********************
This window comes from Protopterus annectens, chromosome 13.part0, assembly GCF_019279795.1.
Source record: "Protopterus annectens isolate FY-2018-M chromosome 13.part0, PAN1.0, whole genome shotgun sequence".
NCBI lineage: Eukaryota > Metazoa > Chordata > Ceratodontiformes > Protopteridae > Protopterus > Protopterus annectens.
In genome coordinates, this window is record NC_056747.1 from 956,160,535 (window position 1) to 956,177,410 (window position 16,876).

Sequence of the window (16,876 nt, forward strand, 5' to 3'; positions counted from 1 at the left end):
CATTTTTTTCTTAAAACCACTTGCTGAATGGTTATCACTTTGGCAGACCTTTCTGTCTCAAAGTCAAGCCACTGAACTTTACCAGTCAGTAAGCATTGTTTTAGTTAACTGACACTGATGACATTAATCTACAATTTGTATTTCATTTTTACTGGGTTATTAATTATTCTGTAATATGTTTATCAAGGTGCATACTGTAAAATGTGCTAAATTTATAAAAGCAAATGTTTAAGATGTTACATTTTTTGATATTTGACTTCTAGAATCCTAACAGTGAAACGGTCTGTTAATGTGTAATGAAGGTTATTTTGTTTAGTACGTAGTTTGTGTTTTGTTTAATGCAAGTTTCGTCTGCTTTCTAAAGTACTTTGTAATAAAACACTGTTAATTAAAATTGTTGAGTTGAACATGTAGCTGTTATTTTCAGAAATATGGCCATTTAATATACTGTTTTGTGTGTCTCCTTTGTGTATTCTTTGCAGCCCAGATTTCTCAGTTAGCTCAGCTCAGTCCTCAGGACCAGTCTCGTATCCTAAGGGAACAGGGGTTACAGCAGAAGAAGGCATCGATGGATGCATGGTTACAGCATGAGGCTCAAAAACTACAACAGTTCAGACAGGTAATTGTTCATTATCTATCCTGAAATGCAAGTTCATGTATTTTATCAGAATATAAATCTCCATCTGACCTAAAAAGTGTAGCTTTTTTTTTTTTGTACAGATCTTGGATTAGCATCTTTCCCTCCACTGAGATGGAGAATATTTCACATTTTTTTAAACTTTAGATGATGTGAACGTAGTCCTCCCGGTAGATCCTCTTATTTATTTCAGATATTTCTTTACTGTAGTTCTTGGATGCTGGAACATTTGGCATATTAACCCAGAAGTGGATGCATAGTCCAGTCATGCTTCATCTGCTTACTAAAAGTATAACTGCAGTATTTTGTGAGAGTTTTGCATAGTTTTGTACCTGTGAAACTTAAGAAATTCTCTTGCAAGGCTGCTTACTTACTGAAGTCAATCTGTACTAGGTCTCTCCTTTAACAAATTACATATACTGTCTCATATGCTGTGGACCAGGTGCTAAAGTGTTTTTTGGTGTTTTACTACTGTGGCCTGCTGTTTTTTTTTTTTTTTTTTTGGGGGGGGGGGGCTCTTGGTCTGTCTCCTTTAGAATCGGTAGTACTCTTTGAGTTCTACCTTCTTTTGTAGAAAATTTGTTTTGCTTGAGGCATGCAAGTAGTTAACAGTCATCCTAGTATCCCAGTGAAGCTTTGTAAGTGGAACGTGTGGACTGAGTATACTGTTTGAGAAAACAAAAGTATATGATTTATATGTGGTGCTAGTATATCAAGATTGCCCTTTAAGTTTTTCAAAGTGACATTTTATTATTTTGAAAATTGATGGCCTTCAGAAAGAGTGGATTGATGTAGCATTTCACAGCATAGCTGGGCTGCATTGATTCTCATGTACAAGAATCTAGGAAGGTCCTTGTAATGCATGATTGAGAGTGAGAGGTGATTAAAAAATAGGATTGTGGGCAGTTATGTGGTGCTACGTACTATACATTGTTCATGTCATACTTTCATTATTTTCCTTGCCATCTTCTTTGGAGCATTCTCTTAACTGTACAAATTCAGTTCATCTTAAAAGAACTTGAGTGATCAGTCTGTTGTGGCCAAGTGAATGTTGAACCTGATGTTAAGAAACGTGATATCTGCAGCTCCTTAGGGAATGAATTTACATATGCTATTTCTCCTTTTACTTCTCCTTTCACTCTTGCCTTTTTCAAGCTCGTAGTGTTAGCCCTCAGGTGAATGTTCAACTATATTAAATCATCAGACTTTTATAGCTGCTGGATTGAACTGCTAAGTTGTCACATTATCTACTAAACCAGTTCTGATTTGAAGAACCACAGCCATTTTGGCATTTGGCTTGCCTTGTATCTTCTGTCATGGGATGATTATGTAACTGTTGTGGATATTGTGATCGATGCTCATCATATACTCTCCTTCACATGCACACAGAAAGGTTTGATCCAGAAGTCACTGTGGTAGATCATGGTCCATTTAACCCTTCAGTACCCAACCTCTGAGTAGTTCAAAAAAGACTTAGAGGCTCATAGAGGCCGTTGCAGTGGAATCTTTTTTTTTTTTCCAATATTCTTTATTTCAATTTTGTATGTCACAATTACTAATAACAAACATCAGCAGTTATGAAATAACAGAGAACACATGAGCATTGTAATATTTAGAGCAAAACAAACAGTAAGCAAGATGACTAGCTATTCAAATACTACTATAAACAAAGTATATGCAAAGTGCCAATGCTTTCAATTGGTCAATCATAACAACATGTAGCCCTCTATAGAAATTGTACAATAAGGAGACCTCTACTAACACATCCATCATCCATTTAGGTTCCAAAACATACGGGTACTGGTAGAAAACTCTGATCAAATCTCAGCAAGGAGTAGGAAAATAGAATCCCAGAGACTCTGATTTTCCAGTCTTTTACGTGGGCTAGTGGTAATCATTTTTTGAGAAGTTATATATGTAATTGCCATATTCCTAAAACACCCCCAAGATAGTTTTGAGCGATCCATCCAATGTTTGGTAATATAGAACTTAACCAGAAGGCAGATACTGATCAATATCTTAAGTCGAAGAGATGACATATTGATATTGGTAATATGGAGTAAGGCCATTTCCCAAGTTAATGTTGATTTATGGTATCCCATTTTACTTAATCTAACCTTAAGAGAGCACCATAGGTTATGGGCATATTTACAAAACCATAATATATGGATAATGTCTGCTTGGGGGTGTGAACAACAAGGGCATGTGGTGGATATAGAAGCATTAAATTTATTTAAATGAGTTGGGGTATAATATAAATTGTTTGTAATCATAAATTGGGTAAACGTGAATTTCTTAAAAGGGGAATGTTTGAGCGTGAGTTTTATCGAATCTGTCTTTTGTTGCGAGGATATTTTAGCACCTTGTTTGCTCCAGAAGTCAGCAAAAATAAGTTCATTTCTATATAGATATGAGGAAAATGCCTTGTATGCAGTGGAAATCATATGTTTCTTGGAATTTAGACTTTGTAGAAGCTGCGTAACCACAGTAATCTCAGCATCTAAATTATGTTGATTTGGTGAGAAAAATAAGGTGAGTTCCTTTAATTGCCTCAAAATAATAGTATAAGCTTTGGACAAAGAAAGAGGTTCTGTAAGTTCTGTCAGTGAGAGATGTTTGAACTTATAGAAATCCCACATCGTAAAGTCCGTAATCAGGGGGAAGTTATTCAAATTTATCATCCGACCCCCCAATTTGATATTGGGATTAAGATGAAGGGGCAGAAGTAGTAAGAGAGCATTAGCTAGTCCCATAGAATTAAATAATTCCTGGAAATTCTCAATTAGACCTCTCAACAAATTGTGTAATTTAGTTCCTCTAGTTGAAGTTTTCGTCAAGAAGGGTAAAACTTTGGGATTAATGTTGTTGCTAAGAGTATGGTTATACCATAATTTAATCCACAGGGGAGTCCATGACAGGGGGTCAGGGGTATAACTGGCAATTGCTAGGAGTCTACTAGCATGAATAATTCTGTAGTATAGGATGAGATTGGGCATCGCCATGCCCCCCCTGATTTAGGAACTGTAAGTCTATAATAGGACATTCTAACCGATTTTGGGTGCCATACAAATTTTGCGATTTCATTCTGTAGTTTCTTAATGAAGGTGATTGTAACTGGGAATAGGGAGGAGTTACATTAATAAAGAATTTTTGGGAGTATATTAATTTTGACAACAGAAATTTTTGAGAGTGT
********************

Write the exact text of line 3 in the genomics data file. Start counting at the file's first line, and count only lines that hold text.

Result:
NCBI lineage: Eukaryota > Metazoa > Chordata > Ceratodontiformes > Protopteridae > Protopterus > Protopterus annectens.